Not too late for fair housing
Time is getting critically short for Congress to enact in this legislative session urgently needed changes in the nation's fair housing law. The House has passed and the Senate Judiciary Committee has reported out proposed amendments that would put teeth in the now largely ineffectual Fair Housing Act of 1968. The sad fact is that more than a decade after Congress sought to outlaw discrimination in the sale and rental of housing by enactment of the 1968 law, nationwide surveys indicate that discrimination in the real estate market is still widespread.
The Fair Housing Act's shortcoming was its failure to give federal housing officials the needed authority to enforce the law. The pending amendments would give the Department of Housing and Urban Development the necessary administrative power to hear cases of alleged discrimination and to impose fines up to $10,000 against anyone found to have denied an applicant a house or an apartment because of race, religion, or sex.
Under present law, HUD cannot bring legal action but is limited to settling disputes through conciliation. Experience has proved this to be a largely futile process. Very few discrimination complaints are successfully resolved, and victims are left to seek relief in the courts -- a costly and time-consuming endeavor that discourages all but the most determined victims of discrimination from seeking redress.
Both House and Senate versions include the necessary enforcement mechanism to fulfill Congress's commitment to fair housing, although the bill awaiting floor action in the Senate has been watered down somewhat in response to heavy lobbying from real estate interests. The major objections of the real estate industry concerning federal involvement in zoning cases, the filing of class-action suits, and the hearing of novel issues of law or fact have been answered in the Senate bill. Such questions would be left to the courts to settle. But, as in the House bill, the Senate amendments give HUD important enforcement authority over individual complaints. Prospective home-buyers and renters would be assured speedy action and enforcement by administrative judges with the background and expertise to handle housing disputes.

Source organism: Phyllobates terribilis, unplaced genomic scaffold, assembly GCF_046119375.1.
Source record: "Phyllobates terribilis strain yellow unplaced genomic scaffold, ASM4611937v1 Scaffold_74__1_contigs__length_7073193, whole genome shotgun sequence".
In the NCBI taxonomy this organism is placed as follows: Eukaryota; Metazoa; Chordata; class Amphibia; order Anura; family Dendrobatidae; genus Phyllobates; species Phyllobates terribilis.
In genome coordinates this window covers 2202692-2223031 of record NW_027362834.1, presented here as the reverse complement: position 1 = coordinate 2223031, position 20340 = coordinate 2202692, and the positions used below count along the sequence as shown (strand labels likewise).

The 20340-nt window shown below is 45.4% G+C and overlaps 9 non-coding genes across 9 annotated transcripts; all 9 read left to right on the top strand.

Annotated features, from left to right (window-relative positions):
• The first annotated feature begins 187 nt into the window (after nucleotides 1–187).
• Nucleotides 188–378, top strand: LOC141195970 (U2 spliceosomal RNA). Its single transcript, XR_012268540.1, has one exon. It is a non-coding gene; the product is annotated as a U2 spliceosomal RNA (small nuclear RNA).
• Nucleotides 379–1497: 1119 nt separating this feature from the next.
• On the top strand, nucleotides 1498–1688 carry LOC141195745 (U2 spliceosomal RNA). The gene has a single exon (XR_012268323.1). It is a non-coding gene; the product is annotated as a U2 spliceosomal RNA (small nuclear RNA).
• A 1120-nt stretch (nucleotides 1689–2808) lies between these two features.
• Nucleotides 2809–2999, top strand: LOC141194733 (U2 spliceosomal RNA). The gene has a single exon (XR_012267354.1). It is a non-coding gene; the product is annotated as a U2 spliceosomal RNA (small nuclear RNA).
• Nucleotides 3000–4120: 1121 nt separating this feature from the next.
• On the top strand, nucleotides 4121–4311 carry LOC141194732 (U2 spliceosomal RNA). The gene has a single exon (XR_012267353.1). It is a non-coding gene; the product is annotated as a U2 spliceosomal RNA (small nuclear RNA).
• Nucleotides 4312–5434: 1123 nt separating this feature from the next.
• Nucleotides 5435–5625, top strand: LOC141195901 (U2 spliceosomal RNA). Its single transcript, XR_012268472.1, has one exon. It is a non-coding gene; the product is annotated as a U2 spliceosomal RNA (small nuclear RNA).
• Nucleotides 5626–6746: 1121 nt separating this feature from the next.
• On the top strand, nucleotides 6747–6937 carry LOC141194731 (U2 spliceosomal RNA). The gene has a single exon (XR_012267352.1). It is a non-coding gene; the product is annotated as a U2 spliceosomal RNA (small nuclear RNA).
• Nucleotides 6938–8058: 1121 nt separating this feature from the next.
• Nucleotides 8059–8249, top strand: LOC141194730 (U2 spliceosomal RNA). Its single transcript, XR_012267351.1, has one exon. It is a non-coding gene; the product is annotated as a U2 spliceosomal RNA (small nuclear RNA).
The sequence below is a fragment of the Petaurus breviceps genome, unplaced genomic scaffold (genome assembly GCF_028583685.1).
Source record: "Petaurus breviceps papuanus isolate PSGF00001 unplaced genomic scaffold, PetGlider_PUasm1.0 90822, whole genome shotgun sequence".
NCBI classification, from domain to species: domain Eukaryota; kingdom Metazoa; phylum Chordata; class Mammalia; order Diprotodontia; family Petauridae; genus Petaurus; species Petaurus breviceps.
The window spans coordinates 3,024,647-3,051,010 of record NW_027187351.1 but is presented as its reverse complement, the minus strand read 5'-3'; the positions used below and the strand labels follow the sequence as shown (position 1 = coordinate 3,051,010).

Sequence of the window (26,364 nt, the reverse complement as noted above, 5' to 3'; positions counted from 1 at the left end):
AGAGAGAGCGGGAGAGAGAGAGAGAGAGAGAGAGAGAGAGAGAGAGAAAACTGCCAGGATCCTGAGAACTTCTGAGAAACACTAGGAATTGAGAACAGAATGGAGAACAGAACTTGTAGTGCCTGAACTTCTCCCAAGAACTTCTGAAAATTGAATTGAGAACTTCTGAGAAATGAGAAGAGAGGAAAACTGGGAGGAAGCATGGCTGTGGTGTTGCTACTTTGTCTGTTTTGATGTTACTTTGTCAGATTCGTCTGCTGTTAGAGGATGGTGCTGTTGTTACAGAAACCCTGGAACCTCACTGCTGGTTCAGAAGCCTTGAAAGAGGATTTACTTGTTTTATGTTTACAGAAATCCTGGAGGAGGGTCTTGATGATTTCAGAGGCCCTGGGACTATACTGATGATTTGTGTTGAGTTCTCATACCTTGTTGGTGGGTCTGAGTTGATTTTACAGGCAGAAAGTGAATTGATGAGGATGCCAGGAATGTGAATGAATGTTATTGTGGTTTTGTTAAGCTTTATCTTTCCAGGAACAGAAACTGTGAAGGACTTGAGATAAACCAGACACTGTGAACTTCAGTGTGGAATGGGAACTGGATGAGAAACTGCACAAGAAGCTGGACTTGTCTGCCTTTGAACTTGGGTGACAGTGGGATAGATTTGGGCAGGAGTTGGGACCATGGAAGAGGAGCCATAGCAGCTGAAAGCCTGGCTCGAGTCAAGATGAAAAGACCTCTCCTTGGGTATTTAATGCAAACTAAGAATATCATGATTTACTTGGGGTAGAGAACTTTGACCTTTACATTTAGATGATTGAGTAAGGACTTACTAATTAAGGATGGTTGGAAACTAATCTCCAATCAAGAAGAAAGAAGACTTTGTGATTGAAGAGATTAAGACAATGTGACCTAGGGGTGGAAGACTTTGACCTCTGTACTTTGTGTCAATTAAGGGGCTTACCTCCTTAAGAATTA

In short, there is no reason -- other than election-year timidity on the part of some legislators -- for the Senate not to enact this legislation President Carter and civil rights leaders have properly called the most important civil rights bill to come before Congress in a decade. Time is running out, but if Majority Leader Byrd acts quickly, floor action could still be scheduled and the minor differences between the House and Senate versions worked out before Congress adjourns, possibly as early as October 4. It is high time to make fair housing a reality and not just a promise for all Americans.